“This is an opportunity for us to help veterans affected by TBI get on the road to better health,” said Hospital for Special Care President and Chief Executive Officer, John Votto, DO, FCCP.  “At Hospital for Special Care, we understand the issue of TBI in returning veterans based on our experience in treating vets and others with TBIs.  What’s more, we have become increasingly concerned based on our research that some veterans may be suffering potential long-term effects from mild traumatic brain injury and not even know it.”

Traumatic Brain Injury can result in one or more of the following symptoms:

  • A brief loss of consciousness
  • Loss of memory immediately before or after the injury
  • Any alteration in mental state at the time of the accident
  • Persistent post-concussive symptoms such as irritability, headache and difficulty concentrating

If you know a veteran experiencing any of the above symptoms or a family member who wants more information about brain injuries, Hospital for Special care can provide the resources and education needed to gain a better understanding of the injury and its treatment.  Free informational materials are also available to veterans and their families.

To obtain these materials, or get further information, call Hospital for Special Care at (860) 612-6310 or contact via email at vetsoutreach@hfsc.org.

About Hospital for Special Care:

As the only long-term acute-care hospital in the nation serving adults and children, New Britain, Conn.-based Hospital for Special Care is nationally recognized for advanced care and rehabilitation in the highly specialized areas of pulmonary care, acquired-brain injury, medically-complex pediatrics, neuromuscular care and spinal cord injury.  Hospital for Special Care operates inpatient and outpatient facilities serving Southern New England on a not-for-profit basis.  Please visit www.hfsc.org for more information.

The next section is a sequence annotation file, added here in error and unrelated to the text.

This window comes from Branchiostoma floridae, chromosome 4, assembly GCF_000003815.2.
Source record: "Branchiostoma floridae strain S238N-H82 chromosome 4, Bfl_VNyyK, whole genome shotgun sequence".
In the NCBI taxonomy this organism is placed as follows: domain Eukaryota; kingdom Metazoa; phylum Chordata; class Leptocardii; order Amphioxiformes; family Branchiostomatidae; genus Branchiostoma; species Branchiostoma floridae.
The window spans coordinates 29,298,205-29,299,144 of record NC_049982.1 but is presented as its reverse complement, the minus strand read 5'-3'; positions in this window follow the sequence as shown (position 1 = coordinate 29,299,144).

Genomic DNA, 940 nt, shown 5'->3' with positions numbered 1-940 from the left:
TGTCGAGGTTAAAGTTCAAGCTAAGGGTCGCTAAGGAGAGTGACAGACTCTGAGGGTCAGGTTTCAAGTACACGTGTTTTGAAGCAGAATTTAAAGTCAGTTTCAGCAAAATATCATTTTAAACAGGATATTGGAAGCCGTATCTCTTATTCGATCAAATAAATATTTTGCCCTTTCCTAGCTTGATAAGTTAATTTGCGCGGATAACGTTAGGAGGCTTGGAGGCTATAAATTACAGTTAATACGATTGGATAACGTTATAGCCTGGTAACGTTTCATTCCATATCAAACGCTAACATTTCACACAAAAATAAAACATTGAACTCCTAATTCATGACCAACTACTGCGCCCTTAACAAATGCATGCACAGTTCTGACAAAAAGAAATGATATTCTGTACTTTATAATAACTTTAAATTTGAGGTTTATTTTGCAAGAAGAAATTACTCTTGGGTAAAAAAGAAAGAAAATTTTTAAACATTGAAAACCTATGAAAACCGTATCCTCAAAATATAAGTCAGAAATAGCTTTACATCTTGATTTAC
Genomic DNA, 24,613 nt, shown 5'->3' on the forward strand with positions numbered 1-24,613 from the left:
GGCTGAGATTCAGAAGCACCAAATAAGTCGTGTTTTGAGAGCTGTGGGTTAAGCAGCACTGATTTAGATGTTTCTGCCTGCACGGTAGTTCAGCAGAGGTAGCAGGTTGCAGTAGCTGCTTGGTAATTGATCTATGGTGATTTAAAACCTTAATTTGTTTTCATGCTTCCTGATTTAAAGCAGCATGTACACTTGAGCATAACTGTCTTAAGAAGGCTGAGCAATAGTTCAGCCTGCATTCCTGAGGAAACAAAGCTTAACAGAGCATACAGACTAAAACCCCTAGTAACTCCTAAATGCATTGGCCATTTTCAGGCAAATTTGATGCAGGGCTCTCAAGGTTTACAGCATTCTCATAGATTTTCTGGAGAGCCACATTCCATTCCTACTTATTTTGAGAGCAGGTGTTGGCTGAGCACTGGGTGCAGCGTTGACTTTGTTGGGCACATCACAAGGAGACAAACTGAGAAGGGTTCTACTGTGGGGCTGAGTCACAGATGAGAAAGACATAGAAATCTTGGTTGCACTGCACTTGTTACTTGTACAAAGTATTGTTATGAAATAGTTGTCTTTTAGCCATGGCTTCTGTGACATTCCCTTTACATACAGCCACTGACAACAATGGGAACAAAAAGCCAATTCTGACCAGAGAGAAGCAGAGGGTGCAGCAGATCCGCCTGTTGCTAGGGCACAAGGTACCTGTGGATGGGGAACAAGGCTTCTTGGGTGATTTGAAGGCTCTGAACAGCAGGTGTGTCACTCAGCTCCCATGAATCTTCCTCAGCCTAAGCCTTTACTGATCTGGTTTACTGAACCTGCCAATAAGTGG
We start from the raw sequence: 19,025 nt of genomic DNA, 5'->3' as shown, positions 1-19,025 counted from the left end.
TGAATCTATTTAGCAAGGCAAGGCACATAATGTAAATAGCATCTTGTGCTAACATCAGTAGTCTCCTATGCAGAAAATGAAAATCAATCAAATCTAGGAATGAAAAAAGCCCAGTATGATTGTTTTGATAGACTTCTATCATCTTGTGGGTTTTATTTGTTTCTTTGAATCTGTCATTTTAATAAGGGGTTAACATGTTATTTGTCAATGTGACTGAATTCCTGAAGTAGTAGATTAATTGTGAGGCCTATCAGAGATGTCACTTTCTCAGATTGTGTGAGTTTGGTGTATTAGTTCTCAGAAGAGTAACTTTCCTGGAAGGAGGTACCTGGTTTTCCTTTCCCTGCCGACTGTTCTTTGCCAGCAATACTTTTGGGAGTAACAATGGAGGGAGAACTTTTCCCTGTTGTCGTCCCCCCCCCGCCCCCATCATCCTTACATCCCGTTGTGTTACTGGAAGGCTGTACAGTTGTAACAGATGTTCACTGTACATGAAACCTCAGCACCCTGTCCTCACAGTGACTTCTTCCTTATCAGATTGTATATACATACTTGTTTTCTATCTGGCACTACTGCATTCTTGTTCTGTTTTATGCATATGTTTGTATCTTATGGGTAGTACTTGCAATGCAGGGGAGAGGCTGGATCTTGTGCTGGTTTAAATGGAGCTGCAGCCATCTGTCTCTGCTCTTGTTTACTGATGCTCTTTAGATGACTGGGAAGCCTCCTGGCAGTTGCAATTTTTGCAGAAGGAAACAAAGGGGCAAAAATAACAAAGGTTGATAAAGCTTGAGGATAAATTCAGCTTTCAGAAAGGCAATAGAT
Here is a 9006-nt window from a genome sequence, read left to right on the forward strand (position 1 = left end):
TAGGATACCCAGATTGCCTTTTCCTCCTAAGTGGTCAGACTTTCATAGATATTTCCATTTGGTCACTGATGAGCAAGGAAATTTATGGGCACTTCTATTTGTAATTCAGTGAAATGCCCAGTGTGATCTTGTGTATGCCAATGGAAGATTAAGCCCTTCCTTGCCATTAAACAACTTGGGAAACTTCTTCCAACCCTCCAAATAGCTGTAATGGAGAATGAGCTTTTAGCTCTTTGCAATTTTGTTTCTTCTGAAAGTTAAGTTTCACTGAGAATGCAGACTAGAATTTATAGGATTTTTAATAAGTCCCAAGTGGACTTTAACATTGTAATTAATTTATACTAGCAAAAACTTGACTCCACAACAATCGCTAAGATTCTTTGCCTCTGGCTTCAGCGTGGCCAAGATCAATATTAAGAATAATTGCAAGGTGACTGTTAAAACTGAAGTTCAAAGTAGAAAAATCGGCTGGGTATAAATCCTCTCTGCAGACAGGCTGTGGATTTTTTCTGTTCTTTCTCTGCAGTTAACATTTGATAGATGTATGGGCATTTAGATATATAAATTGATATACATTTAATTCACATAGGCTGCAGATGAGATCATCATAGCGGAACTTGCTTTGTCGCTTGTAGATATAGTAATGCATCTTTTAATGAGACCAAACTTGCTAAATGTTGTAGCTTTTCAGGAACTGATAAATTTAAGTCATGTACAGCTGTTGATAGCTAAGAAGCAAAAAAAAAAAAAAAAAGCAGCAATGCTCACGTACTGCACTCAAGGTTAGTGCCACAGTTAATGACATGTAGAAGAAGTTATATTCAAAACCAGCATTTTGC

The Trade Show Lesson: Using Traditional Marketing to Learn About Social Media

I attended a great presentation yesterday that was put on by The Essex Group at the GNHCC.  The topic of the presentation was Secrets to Trade Show Success.  To most in my age group, this topic may not spark much interest, and I would be lying if I said I couldn’t sleep the previous night in anticipation of attending the meeting.

However, thanks in part to the presenter, I became very interested in the business of trade shows, and the planning and effort that goes in to a few hours or a few days of promotion.  The lessons that were covered ranged from body language and tone to set up and booth location.  When the meeting was over I was able to go through some of the information that was provided and relate it to my line of work, social media.

There were some keywords that I took out of the presentation, and I am going to explain how they are significant to online networking (social media strategy) and offline networking (trade shows in this case).

Goals